However, behind those shining names at the very top, Chinese nationals are poorly represented in various global governance institutions – from development, finance, energy, health, and climate change to economic organizations alike – in the middle and junior levels. Nonetheless, those at middle and junior level are often the actual practitioners in many fields of international affairs. Their knowledge and skills in global governance gained from years of experience and internationally nurtured thinking are precious resources for a country that is trying to strengthen its voice and capacity in global affairs.
Without a well-structured combination of junior, middle and top-level personnel, it will undoubtedly be difficult for China to fulfill its potential in global governance and to facilitate mutual understanding and collaboration with the rest of the world.
China’s Development Research Center of the State Council, one of the most influential governmental think tanks, published its reform proposal in the run-up to the Key Party Meeting in November 2013. The proposal, which was referred to by media and the public as the ‘383 Plan’, was primarily aimed at restructuring the relationship between government and the market.
Within this comprehensive and ambitious reform package, global governance is mentioned at the end of the proposal. In order to strengthen China’s capacity in global economic governance, the proposal suggested reforming personnel management policies in foreign affairs and establishing a mutual flow of talent between the Chinese government and international organizations.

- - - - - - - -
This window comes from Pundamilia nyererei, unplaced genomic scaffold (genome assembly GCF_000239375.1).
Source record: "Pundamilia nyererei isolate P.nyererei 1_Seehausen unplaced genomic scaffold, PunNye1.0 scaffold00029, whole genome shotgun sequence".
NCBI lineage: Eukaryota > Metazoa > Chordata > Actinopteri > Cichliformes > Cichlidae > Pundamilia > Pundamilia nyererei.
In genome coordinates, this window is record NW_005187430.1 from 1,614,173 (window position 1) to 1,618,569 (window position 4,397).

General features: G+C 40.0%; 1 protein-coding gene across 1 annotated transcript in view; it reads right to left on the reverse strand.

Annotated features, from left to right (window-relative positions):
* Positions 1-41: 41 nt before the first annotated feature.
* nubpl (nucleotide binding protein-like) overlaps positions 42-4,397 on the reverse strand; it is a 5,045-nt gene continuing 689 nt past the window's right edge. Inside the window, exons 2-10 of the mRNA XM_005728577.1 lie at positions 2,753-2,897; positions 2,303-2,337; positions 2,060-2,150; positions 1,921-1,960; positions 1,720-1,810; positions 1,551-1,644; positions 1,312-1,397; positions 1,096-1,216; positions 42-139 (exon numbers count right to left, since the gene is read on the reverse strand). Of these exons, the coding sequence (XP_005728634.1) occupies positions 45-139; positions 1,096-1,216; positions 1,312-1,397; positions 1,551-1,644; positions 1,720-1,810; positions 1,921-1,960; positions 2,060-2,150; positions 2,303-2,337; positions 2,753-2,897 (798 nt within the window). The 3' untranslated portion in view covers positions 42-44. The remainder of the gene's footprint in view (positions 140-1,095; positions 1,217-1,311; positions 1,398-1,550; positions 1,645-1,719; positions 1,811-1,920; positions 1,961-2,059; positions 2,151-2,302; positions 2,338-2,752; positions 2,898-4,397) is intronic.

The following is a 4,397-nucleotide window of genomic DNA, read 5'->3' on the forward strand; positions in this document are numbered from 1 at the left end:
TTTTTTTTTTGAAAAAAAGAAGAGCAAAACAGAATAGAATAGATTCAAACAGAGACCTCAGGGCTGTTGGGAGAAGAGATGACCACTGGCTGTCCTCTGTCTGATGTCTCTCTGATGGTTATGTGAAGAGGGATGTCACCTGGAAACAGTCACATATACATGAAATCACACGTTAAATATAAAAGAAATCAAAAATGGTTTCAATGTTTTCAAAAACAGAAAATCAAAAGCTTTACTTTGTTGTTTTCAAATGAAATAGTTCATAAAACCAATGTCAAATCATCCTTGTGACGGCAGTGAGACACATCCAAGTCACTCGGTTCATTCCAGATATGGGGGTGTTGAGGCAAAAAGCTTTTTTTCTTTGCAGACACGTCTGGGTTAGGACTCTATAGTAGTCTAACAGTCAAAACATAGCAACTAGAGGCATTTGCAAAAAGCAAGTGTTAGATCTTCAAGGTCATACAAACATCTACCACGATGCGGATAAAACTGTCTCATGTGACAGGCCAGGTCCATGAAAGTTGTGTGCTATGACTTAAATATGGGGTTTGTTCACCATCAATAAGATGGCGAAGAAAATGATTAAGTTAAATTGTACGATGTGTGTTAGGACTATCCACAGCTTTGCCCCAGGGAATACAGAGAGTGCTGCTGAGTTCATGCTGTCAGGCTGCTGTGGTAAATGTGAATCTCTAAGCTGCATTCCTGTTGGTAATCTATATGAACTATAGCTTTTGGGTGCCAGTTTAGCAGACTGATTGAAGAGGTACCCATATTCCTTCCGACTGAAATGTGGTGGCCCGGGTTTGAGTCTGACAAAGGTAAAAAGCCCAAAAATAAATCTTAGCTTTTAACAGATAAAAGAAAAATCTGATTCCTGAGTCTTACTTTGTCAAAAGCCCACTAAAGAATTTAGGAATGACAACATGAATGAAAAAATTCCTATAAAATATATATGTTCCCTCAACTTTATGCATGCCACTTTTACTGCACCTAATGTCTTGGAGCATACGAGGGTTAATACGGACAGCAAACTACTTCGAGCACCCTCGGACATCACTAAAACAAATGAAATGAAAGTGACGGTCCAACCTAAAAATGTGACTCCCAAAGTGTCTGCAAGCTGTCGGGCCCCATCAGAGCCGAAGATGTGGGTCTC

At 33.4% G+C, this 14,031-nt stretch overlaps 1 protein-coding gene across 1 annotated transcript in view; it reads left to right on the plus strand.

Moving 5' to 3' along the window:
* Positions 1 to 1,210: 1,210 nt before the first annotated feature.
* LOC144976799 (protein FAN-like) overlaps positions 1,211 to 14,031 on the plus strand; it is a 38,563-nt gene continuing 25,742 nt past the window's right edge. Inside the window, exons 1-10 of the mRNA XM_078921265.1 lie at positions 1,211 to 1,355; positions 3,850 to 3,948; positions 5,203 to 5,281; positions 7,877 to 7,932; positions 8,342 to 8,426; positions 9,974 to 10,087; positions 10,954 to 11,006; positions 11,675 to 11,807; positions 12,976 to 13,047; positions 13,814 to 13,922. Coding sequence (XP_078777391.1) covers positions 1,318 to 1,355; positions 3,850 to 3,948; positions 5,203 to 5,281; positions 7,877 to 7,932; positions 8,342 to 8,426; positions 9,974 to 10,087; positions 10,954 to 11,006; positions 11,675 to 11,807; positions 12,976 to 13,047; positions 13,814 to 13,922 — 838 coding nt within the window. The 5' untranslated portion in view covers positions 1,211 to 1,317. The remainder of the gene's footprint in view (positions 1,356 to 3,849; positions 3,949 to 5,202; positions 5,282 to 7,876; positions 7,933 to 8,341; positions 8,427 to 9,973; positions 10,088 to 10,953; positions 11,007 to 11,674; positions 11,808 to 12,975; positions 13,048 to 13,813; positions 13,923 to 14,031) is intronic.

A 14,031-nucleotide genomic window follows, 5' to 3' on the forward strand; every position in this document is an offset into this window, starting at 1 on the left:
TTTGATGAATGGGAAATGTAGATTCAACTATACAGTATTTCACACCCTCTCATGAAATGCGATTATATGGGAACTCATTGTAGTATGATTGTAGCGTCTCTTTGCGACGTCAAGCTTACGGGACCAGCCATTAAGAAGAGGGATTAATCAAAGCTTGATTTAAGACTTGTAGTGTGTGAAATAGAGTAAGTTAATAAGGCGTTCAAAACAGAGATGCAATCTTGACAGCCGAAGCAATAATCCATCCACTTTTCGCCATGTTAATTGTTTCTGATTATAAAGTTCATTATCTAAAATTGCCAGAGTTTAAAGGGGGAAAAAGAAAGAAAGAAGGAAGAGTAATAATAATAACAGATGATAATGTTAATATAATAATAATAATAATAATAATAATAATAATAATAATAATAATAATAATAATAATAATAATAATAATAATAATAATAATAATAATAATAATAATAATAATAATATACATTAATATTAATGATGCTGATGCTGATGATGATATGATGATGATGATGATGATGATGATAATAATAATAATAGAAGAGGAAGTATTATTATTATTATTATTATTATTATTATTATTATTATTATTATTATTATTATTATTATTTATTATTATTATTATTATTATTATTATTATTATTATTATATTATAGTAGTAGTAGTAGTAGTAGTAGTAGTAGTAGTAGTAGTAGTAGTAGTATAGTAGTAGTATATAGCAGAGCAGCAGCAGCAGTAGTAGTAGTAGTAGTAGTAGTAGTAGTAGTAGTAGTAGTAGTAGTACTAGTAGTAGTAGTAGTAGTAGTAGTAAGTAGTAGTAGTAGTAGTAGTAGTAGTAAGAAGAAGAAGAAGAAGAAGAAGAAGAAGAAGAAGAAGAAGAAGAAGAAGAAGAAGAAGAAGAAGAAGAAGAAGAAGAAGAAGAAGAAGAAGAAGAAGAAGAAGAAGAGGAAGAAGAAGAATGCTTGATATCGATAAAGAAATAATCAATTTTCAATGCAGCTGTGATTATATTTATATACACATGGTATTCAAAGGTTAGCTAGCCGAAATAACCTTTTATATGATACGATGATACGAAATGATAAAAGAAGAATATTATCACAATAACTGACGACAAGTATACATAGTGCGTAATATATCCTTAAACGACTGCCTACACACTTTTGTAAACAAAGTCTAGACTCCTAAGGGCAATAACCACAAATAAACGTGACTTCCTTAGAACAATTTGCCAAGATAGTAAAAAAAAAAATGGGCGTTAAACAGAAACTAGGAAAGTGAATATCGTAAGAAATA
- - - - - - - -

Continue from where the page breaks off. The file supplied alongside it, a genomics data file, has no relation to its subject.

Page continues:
In addition, it recommended a mechanism to facilitate think tank participation in foreign economic policymaking. It highlighted China’s growing realization that, faced with the growing and pluralizing challenges of global governance, and multi-polarizing global geopolitics at the same time, it is vital and urgent to adjust its policies towards global affairs.
There are two main approaches proposed by the proposal towards global governance: institutionalizing a mutual talent flow between the Chinese government and international organizations; and facilitating think tank participation in global economic governance. Both are aimed at a more integrated participation in global affairs.
These two reform approaches, however, remain under strict government control: the talent flow mainly involves government officials being appointed to various international organizations. As may be expected, China’s influential think tanks are generally affiliated with the government or government funded.